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Salient: Victoria University Students' Newspaper. Vol. 24, No. 7. 1961.

My West Side Extrabner

My West Side Extrabner

Extravaganza has grown far too big. It dominates student activities during the first term. Other organisations have been compelled to vacate rooms for extrav: Jazz Club, 1960. Salient, 1961. Extrav. rides roughshod over the interests of other student groups. There are far too many non-students connected with the show. Non-students have even taken leading roles over the past few years.

There has been a change in character in the show. Originally Extrav. was an intimate affair consisting of a series of short items and a farce. Gradually it became a show which made fun of the politicians and notable persohages of the day reaching its peak with shows such as "Peter in Blunder-land" and "Jubileevit." But Extrav. has fallen away from this.

This year's Extravaganza (judging from the opening night) is far too slow and the plot far too diffuse. The show has tended to become every year, more like an American musical. (The Americans can do it better). Note, this year's show has a corny plot about a boy, girl and mother-in-law problems.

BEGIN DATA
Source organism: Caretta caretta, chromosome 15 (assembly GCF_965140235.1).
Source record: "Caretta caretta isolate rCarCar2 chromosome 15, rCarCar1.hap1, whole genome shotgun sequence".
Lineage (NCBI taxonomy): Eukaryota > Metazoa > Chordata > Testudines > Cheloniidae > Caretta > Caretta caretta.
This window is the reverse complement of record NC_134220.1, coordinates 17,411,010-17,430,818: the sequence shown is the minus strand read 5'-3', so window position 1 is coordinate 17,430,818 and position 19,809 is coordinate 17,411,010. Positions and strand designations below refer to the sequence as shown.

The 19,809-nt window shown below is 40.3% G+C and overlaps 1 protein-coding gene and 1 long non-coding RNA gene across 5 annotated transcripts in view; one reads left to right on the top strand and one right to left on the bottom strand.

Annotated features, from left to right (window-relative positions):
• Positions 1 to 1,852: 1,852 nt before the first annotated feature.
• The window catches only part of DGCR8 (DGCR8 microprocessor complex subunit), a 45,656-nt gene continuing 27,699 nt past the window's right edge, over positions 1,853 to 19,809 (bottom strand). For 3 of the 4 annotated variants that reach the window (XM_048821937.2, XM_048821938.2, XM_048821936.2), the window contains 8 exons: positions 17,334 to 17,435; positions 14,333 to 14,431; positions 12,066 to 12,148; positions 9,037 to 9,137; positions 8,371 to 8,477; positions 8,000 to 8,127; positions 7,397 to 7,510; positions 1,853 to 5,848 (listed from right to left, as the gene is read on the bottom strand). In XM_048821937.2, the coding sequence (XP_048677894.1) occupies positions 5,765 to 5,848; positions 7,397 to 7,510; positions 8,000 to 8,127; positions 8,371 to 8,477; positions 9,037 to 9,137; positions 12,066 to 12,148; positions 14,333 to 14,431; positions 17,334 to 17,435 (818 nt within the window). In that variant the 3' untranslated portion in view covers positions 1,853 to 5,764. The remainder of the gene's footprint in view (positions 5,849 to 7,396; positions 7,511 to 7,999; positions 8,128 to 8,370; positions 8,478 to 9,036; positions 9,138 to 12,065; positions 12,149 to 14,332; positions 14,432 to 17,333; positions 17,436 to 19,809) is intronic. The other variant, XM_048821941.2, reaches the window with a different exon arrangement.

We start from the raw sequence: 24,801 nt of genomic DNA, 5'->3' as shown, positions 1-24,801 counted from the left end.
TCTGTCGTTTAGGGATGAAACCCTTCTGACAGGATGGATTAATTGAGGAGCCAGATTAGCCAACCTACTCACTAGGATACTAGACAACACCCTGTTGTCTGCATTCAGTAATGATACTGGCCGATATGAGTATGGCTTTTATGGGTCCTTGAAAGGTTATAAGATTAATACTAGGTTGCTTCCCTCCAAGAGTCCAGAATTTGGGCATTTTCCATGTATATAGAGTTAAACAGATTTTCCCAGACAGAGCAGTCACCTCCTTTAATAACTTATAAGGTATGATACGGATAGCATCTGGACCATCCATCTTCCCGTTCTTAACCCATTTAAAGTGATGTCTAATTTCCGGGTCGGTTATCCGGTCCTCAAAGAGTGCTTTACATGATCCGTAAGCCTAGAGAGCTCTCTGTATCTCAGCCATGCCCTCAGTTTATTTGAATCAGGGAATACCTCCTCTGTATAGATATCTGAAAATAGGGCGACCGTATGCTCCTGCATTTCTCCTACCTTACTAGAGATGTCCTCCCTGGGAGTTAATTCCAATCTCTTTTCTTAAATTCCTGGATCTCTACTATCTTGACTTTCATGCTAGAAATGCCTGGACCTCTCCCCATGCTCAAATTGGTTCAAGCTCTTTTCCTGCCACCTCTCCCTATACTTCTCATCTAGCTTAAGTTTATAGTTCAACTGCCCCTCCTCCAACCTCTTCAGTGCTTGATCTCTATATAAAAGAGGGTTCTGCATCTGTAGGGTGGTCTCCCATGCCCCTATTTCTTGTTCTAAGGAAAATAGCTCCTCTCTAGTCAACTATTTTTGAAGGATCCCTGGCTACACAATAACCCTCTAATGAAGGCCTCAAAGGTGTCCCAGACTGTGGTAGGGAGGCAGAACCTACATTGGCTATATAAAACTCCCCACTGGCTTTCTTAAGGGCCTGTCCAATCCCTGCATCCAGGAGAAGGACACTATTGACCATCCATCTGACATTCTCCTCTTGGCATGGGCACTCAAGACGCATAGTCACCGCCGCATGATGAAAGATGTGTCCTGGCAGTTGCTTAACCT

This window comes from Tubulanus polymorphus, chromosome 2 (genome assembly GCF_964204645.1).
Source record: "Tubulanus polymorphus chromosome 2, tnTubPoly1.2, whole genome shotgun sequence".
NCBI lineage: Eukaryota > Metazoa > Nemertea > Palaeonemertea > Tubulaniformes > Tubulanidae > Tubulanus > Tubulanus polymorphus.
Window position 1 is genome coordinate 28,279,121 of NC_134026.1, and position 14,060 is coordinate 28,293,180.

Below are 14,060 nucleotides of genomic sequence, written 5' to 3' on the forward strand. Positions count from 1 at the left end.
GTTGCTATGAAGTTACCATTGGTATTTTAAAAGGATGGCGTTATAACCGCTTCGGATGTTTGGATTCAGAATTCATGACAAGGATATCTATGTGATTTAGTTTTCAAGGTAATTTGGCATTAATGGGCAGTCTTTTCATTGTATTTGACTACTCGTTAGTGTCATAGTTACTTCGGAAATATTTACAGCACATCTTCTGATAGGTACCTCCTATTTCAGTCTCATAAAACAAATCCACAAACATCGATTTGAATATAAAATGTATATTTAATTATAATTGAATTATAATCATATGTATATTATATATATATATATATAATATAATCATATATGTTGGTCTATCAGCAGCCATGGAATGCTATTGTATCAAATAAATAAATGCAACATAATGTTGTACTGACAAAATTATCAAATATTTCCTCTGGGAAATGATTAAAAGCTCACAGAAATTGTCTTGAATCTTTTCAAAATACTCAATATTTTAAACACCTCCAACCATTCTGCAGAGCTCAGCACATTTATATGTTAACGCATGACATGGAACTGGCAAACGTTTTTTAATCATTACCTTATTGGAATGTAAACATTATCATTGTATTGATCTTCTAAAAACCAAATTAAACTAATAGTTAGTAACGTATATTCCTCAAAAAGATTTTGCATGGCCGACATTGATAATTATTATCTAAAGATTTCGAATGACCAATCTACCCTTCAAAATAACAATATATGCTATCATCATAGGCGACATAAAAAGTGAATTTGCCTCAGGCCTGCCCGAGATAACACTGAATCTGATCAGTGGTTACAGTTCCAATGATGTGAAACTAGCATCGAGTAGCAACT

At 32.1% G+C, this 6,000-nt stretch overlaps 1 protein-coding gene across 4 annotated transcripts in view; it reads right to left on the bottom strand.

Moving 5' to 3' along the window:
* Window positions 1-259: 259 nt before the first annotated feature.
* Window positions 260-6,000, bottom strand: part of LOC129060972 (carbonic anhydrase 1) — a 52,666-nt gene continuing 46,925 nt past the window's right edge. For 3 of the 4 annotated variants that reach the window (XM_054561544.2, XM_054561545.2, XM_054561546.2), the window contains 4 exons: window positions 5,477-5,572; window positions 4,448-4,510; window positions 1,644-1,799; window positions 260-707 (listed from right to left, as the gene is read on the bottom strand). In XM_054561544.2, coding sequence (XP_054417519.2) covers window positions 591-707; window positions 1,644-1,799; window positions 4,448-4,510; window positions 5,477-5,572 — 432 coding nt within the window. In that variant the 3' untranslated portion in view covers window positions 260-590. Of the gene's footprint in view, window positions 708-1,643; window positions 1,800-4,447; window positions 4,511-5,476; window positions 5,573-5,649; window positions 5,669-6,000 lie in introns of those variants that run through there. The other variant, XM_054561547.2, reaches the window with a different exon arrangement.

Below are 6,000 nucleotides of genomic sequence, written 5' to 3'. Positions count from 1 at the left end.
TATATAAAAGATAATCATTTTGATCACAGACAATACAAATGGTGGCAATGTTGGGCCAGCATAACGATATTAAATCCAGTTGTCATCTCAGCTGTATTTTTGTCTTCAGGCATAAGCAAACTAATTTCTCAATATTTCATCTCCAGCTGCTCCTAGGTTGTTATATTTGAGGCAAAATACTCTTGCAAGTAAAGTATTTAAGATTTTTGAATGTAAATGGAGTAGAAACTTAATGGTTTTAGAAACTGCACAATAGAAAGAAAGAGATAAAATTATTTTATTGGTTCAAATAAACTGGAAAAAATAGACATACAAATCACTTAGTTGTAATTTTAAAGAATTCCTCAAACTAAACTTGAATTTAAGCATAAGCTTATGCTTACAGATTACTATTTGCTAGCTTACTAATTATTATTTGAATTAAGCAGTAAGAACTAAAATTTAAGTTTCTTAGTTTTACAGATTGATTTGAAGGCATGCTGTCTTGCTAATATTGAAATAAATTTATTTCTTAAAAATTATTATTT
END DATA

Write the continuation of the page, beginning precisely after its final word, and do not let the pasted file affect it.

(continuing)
Extravaganza should be cut down in size. At present it can't exist without non-students in the show and backstage. If the show were cut down to a revue then more students would probably have the time to participate, I do not think it is good for public relations that non-students should play the leading parts unless the public thinks that such persons are students. The way is open for any riff-raff to further damage V.U.W's reputation.

There are disquieting features about Extrav. The emphasis given to alcoholic refreshments; the sledgehammer tactics used to obtain facilities; the fact that so many young men return to the show every year while for the young ladies involved one year are usually enough.

However, there is one justification for a big Extrav. Sometimes it makes big profits. It did in 1960, But sometimes it loses money such as in 1959. A small intimate revue would make a smaller profit but it would be far less likely to make a loss.

(Registered for transmission by post as a newspaper at the Post Office, Wellington.)